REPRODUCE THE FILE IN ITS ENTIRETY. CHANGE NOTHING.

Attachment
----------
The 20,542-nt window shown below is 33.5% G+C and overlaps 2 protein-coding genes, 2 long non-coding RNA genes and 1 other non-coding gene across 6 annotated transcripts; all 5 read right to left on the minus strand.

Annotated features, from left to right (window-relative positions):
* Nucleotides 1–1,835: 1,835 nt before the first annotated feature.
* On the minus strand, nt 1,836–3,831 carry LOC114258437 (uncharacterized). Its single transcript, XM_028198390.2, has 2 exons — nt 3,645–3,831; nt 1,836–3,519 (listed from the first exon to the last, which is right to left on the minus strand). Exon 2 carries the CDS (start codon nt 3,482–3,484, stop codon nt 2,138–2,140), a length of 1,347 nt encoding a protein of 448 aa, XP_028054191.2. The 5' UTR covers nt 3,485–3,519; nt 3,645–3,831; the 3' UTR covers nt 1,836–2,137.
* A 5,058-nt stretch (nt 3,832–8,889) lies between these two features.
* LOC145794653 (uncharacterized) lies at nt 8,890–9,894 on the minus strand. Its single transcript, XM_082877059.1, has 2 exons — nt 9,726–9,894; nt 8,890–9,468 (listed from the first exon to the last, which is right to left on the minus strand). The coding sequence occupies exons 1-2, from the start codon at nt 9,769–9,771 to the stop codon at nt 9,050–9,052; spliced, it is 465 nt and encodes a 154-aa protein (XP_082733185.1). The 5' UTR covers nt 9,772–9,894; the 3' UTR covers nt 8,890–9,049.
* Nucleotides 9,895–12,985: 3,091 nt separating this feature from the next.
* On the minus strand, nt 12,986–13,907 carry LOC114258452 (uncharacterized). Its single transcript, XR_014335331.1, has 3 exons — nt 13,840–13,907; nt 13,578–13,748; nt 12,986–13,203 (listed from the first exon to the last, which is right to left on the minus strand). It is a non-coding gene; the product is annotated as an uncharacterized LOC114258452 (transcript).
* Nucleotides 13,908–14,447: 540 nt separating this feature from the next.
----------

The 20,542-nt window shown below is 33.5% G+C and overlaps 2 protein-coding genes, 2 long non-coding RNA genes and 1 other non-coding gene across 6 annotated transcripts; all 5 read right to left on the minus strand.

Annotated features, from left to right (window-relative positions):
* Nucleotides 1–1,835: 1,835 nt before the first annotated feature.
* On the minus strand, nt 1,836–3,831 carry LOC114258437 (uncharacterized). Its single transcript, XM_028198390.2, has 2 exons — nt 3,645–3,831; nt 1,836–3,519 (listed from the first exon to the last, which is right to left on the minus strand). Exon 2 carries the CDS (start codon nt 3,482–3,484, stop codon nt 2,138–2,140), a length of 1,347 nt encoding a protein of 448 aa, XP_028054191.2. The 5' UTR covers nt 3,485–3,519; nt 3,645–3,831; the 3' UTR covers nt 1,836–2,137.
* A 5,058-nt stretch (nt 3,832–8,889) lies between these two features.
* LOC145794653 (uncharacterized) lies at nt 8,890–9,894 on the minus strand. Its single transcript, XM_082877059.1, has 2 exons — nt 9,726–9,894; nt 8,890–9,468 (listed from the first exon to the last, which is right to left on the minus strand). The coding sequence occupies exons 1-2, from the start codon at nt 9,769–9,771 to the stop codon at nt 9,050–9,052; spliced, it is 465 nt and encodes a 154-aa protein (XP_082733185.1). The 5' UTR covers nt 9,772–9,894; the 3' UTR covers nt 8,890–9,049.
* Nucleotides 9,895–12,985: 3,091 nt separating this feature from the next.
* On the minus strand, nt 12,986–13,907 carry LOC114258452 (uncharacterized). Its single transcript, XR_014335331.1, has 3 exons — nt 13,840–13,907; nt 13,578–13,748; nt 12,986–13,203 (listed from the first exon to the last, which is right to left on the minus strand). It is a non-coding gene; the product is annotated as an uncharacterized LOC114258452 (transcript).
* Nucleotides 13,908–14,447: 540 nt separating this feature from the next.